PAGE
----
One of several iterations that IT likes to go through is corporate standards for technology versus best tool for the job. We like to have standardization because it allows staffing portability between projects, but we like right tool for the job because from the moment you choose a standard, competitive factors and changes in needs make the standard less of a big win.
DevOps is still struggling through this process, particularly in enterprises where standardization bears a bit more weight on important projects.
The fact is that DevOps is well suited to the idea of iterating standards–somewhere between a wild west of everyone using their “right tool” and an organization dictating the tool of choice.
Most of us use Jenkins, because it does what we need it to do. What needs doing is different from organization to organization–some use it for continuous testing, while others go all the way through application release automation. But the fact is we could iterate and replace some, or all, of the functionality we’ve decided to use Jenkins for tomorrow. Kind of like a “We have a standard that is evaluated regularly” approach.
For those new to DevOps, the array of choices is downright bewildering. Xebia Labs has a toolchain diagram page to help those already doing DevOps, and several sources have spreadsheets/PowerPoint templates to help you work through your existing environment. While all of the options these tools try to organize for you are great for the industry to find better solutions, it makes for a confusing mess. Your toolchain could be all AWS with some scripting, all Jenkins with plug-ins or 15 different apps working independently. A surprising number of organizations are even using Git for the bulk of their toolchain.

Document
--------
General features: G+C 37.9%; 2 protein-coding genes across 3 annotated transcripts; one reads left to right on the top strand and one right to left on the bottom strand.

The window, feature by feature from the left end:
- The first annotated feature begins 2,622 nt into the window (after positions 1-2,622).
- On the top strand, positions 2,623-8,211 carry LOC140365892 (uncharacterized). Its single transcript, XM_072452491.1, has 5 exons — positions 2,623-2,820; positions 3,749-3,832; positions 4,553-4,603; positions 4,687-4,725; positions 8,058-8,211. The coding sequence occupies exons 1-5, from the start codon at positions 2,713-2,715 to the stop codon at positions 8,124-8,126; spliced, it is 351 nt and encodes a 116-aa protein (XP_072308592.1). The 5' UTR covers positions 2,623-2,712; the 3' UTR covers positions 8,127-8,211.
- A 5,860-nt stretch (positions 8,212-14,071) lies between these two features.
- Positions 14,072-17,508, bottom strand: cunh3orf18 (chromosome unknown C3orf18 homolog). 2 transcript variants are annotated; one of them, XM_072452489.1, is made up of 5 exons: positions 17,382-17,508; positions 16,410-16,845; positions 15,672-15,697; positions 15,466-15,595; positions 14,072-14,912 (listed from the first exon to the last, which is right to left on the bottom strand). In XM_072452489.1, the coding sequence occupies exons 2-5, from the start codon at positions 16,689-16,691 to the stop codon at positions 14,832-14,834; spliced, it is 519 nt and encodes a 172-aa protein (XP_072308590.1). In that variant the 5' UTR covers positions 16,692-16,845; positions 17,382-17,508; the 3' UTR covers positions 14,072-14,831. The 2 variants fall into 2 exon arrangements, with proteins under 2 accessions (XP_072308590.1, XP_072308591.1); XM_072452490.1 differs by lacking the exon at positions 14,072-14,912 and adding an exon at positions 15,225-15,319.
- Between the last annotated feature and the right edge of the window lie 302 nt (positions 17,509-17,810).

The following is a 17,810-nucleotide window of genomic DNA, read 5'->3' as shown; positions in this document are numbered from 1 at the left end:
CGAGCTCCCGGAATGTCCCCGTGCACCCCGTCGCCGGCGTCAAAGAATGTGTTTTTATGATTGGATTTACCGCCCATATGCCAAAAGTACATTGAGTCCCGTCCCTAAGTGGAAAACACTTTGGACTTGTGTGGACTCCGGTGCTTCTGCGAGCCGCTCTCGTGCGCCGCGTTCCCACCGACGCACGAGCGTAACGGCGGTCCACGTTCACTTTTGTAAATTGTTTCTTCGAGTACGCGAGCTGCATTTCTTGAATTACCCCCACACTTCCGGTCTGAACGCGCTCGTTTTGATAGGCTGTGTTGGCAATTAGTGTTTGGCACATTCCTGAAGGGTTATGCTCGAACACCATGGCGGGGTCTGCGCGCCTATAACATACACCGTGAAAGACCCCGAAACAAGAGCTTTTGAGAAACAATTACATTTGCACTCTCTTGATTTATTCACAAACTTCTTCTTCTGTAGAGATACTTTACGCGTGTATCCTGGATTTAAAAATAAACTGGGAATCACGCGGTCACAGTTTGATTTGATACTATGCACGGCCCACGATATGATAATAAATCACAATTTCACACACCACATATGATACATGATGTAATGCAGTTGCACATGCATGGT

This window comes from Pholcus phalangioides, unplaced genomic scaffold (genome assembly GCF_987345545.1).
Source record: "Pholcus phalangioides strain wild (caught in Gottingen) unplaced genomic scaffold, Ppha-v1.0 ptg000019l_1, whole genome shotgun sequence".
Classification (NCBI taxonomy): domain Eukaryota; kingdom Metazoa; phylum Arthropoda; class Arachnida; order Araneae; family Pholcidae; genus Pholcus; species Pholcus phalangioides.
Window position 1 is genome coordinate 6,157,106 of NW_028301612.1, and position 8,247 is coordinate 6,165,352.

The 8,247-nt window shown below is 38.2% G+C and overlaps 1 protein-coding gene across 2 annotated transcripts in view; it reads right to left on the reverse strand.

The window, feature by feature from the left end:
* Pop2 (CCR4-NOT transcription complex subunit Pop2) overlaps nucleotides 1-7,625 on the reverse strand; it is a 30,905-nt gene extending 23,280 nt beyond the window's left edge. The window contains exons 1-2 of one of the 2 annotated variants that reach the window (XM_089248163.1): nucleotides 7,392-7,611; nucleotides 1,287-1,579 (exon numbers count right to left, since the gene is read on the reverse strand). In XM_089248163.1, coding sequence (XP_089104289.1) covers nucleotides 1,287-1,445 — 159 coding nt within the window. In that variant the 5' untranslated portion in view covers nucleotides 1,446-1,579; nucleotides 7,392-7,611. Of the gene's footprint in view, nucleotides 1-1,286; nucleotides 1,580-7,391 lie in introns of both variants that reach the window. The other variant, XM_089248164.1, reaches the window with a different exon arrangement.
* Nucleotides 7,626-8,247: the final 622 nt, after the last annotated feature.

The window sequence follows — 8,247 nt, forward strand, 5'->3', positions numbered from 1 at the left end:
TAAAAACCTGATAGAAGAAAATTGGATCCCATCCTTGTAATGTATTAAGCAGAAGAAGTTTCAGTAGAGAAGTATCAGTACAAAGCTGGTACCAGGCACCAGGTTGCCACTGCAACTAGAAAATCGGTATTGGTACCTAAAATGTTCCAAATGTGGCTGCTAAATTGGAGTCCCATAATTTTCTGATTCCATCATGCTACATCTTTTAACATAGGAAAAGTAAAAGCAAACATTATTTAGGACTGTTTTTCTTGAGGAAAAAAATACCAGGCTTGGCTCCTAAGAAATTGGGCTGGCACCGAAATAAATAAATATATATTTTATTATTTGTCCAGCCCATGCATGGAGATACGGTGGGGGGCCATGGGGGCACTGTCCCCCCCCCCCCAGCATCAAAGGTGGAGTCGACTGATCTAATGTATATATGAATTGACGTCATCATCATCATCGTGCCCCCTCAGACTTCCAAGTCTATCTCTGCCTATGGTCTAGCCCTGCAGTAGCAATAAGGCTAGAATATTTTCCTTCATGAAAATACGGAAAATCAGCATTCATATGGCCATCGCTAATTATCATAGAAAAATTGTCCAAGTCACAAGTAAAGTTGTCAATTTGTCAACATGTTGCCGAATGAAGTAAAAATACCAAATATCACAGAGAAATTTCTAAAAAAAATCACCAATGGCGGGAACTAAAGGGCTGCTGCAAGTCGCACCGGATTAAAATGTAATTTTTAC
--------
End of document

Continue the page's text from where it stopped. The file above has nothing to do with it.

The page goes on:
What matters is that you know what you have, and know what your options are. Build the best toolchain for your environment today, and keep half an eye on it to be aware when something more suited to your environment comes along. We still maintain python scripts that do a fair amount of our automation, but several toolsets in place also.
There are objectively better tools out there, but for our purposes they are almost universally overkill. So we go with what’s best for our environment. As time has gone on, we’ve integrated more and scripted less, but it will be a while before out toolchain is actually just tools–if ever.
If your toolset is doing the build/test/deliver/deploy cycle well enough, you’re covered. If it’s not, you need to look for alternate solutions. Even if it is, make sure you’re aware of what’s on the market and not just what’s “hot” right now. Be aware of those companies that are up and coming, maybe in spaces that are already flooded. What differentiates them, and in our environment would that differentiation matter? That’s all you need to know–there is no need for a super deep technical evaluation, unless you’re actually considering them. Just enough to know if their differences add value.
Keep cranking out the apps that make business run. Perhaps with an updated toolchain, perhaps not. In the end, what works for your environment is all that matters.